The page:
SHS Web Conf.
Volume 119, 20213rd International Conference on Quantitative and Qualitative Methods for Social Sciences (QQR’21)
|Number of page(s)||20|
|Section||Culture and Social Representations|
|Published online||24 August 2021|
The Representation of Yemeni Culture in Early 20th Century British Travel Writings
1 A doctoral Student at Faculty of Languages, letters and Arts, Ibn Tofail University, Kenitra - Morocco
2 A Professor at faculty of languages, letters, and Arts, Ibn Tofail University, Kenitra - Morocco
The present article seeks to analyze the representation of Yemeni culture in early 20th century British travel writings. It questions the British travel writings as merely stereotypical texts or regard them as vital historical documents. This article also tries to locate different themes that have been deploying by British writers in the respective period. The chosen works are by Harold Ingrams (1937) and Freya Stark (1948), which have shown different features about the relationship between Yemeni culture and the British attitude. I used the postcolonial theory and Orientalism as approaches to analyze the works under examination. In the analysis, I argued that a writer’s choice for language and content entails a lot of differences, which reflects the location of Yemeni culture in the eyes of the Western encounters, particularly British travelers’ accounts. Finally, I revealed how two writers have portrayed Yemeni culture, its land, people, and presented diverse images of Yemen to emphasize my assumption that British travel writings on Yemen are both diverse and complex in their representation.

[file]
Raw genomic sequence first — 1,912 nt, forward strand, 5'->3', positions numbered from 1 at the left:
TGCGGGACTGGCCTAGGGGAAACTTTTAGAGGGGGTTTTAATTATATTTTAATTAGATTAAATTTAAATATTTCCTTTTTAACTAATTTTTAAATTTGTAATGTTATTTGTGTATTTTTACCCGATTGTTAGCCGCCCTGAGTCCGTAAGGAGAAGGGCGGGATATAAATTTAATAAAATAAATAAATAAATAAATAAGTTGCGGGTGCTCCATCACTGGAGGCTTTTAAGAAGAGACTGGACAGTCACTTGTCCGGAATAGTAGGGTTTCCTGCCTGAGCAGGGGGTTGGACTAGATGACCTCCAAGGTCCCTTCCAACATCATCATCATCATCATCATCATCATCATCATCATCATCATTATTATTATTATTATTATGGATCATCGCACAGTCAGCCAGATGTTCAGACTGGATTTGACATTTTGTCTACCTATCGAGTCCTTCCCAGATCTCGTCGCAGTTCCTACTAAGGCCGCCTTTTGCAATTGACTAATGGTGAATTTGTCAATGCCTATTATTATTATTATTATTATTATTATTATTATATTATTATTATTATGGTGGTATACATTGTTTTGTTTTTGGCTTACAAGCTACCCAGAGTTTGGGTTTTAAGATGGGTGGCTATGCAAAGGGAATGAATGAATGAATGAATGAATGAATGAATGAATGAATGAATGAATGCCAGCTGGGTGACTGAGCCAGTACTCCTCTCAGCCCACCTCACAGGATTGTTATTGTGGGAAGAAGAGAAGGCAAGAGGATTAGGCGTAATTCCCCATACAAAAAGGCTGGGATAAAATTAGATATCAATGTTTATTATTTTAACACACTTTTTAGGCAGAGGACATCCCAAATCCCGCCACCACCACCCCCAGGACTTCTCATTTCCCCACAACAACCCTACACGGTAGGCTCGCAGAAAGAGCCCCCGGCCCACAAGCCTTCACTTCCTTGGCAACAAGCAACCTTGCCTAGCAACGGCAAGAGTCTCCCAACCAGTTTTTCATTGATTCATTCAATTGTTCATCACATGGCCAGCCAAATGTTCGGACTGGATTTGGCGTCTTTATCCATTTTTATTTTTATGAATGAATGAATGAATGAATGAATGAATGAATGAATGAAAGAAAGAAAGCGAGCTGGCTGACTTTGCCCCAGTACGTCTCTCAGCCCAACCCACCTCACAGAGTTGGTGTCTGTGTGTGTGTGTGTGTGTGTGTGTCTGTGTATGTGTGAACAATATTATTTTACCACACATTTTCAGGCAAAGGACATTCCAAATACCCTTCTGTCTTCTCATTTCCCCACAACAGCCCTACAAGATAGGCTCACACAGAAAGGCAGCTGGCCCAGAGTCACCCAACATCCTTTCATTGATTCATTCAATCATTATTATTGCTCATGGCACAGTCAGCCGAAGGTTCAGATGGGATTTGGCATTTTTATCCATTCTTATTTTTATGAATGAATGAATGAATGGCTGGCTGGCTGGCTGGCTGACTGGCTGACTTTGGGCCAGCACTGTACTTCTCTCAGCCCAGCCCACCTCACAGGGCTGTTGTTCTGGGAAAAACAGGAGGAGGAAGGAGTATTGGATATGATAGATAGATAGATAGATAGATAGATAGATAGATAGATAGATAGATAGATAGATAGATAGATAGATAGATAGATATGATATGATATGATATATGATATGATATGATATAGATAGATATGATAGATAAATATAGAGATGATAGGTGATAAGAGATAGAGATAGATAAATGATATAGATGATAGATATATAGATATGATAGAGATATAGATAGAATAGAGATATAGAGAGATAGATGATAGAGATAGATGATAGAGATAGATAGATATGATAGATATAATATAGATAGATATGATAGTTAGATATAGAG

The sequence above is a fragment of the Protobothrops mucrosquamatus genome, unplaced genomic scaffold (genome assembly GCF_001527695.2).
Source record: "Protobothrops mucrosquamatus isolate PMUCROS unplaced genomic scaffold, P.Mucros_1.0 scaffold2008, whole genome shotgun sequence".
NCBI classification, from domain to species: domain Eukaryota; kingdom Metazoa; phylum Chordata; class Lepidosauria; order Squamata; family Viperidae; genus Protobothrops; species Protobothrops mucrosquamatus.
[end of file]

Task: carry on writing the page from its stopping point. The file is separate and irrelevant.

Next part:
Key words: The representation / British travel writings / Orientalism / Yemeni culture
© The Authors, published by EDP Sciences, 2021
This is an Open Access article distributed under the terms of the Creative Commons Attribution License 4.0, which permits unrestricted use, distribution, and reproduction in any medium, provided the original work is properly cited.
Current usage metrics show cumulative count of Article Views (full-text article views including HTML views, PDF and ePub downloads, according to the available data) and Abstracts Views on Vision4Press platform.
Data correspond to usage on the plateform after 2015. The current usage metrics is available 48-96 hours after online publication and is updated daily on week days.
Initial download of the metrics may take a while.